A report on actor Jeremy Iron’s recent appearance at BAFTA’s “Life in Pictures” series is posted on IndieWire. See also earlier post. In reviewing his career, Irons suggests that his selection as Charles Ryder in Granada’s 1981 TV adaptation of Brideshead Revisited, coinciding with his role in the film version of The French Lieutenant’s Woman, was an important early career break:
“They wanted me to play Sebastian Flyte, but he was very similar to a role I’d just played, a man who loved his mother too much, drank too much and fell off a bridge in Episode 8. And I thought, ‘No I want to keep going to the end.’ So I wanted to play Charles Ryder. Ryder is a sort of very internalized Englishman, not able to show a lot. I thought I knew that man. It needed an actor who was not going to perform, but an actor who was. He had to be like a host at a good party, just getting people together and enjoying them, but not playing too much on the front foot.”
“I made [The French Lieutenant’s Woman] in the middle of ‘Brideshead,’ which of course made the other actors livid, because they had to wait for me for four months while I was doing my thing. But I was 30. I knew that if I passed that up, by being a gentleman, it would have a huge effect on my career. That kind of chance doesn’t come along very often…I wanted to get enough fame that people would come and sit on their bottoms in the West End to see me do a play. But I never thought I would become a film actor, because in those days all the successful film actors were from the North. You know, Albert Finney, Tom Courtenay. And I was sort of effete for all that. Thankfully ‘Brideshead’ swung the pendulum a bit and suddenly people wanted someone who could wear a suit.”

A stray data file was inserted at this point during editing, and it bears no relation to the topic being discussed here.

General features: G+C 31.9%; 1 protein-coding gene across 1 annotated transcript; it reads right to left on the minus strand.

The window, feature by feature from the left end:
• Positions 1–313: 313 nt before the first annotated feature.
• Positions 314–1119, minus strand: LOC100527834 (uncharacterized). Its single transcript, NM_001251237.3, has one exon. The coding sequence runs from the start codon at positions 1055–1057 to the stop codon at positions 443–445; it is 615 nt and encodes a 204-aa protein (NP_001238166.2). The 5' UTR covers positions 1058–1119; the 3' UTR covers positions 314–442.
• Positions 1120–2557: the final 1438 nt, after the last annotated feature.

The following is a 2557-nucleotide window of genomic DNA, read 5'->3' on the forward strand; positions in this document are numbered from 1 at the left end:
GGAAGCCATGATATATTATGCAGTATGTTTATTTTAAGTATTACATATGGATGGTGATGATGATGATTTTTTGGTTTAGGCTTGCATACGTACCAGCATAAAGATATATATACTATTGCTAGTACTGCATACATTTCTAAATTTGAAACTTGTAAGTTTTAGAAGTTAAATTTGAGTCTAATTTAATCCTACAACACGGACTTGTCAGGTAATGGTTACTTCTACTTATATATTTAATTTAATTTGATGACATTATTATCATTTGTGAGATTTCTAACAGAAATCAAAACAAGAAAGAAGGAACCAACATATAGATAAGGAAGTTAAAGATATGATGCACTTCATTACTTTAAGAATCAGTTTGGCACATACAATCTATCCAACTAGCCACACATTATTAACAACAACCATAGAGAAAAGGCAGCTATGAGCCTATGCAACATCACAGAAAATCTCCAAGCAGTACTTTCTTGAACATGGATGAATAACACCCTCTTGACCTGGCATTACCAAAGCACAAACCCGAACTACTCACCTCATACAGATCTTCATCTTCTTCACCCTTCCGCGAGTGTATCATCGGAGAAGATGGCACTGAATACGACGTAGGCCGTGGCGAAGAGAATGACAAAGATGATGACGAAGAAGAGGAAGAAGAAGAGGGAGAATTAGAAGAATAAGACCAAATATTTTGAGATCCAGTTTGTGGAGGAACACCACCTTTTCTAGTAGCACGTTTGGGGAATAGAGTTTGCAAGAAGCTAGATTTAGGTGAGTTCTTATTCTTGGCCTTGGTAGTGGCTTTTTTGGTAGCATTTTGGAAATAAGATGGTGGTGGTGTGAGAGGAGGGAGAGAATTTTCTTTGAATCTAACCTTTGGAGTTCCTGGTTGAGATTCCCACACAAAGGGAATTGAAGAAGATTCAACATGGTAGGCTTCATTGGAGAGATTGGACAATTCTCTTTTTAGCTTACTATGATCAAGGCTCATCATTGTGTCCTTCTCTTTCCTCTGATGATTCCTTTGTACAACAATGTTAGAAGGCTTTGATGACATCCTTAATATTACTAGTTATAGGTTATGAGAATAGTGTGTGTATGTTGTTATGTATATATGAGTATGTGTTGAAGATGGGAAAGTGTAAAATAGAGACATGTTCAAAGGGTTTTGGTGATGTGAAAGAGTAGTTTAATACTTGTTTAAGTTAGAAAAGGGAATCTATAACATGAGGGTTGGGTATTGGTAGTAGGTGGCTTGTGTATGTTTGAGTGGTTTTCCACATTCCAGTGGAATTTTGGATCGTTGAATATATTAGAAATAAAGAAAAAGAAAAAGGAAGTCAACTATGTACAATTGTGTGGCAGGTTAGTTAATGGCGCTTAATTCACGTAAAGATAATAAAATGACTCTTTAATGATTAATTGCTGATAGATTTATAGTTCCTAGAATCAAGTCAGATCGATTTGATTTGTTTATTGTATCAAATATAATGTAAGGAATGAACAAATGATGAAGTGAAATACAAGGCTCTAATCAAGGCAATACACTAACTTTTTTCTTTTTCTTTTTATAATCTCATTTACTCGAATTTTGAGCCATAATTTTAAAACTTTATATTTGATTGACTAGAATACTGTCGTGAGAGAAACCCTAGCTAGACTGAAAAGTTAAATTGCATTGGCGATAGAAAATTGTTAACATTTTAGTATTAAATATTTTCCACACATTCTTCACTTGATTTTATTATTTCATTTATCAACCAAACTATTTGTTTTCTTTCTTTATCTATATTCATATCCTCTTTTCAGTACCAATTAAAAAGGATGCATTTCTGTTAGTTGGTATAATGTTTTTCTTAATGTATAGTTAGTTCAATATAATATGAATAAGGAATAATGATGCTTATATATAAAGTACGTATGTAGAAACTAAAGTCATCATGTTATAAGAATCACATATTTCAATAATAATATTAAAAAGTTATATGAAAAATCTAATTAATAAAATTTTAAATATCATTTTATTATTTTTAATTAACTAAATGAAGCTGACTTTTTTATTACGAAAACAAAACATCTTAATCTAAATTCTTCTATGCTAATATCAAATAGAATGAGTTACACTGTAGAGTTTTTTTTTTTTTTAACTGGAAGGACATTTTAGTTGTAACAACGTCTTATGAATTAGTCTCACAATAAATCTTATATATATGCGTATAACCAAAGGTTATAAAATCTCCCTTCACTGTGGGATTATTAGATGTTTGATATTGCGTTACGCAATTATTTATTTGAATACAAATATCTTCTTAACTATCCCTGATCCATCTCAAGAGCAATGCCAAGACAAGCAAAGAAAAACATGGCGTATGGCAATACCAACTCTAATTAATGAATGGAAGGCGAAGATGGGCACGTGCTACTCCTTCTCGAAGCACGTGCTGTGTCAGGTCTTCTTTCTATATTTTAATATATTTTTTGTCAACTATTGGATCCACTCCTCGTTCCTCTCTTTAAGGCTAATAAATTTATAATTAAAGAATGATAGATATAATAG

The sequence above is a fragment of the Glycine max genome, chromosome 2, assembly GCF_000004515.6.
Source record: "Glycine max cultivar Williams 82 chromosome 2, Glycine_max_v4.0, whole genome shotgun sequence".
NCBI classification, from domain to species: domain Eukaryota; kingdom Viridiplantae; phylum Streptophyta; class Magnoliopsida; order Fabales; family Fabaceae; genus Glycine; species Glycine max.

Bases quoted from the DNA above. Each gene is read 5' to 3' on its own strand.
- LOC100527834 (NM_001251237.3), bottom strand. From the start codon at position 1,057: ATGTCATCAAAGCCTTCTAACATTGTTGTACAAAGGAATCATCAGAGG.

An audio recording of the complete program in which Irons discusses his career with Danny Leigh is reproduced on BAFTA’s website.
An internet entertainment site called The List has meanwhile named the 1981 Brideshead adaptation as the top TV period drama series:
Jeremy Irons reminisces about the time he spent at stately home Brideshead with the Flyte family. A grand tale of dysfunctional family life set between 1922 and 1944 based on Evelyn Waugh’s novel. The magnificent cast also includes Laurence Olivier and John Gielgud.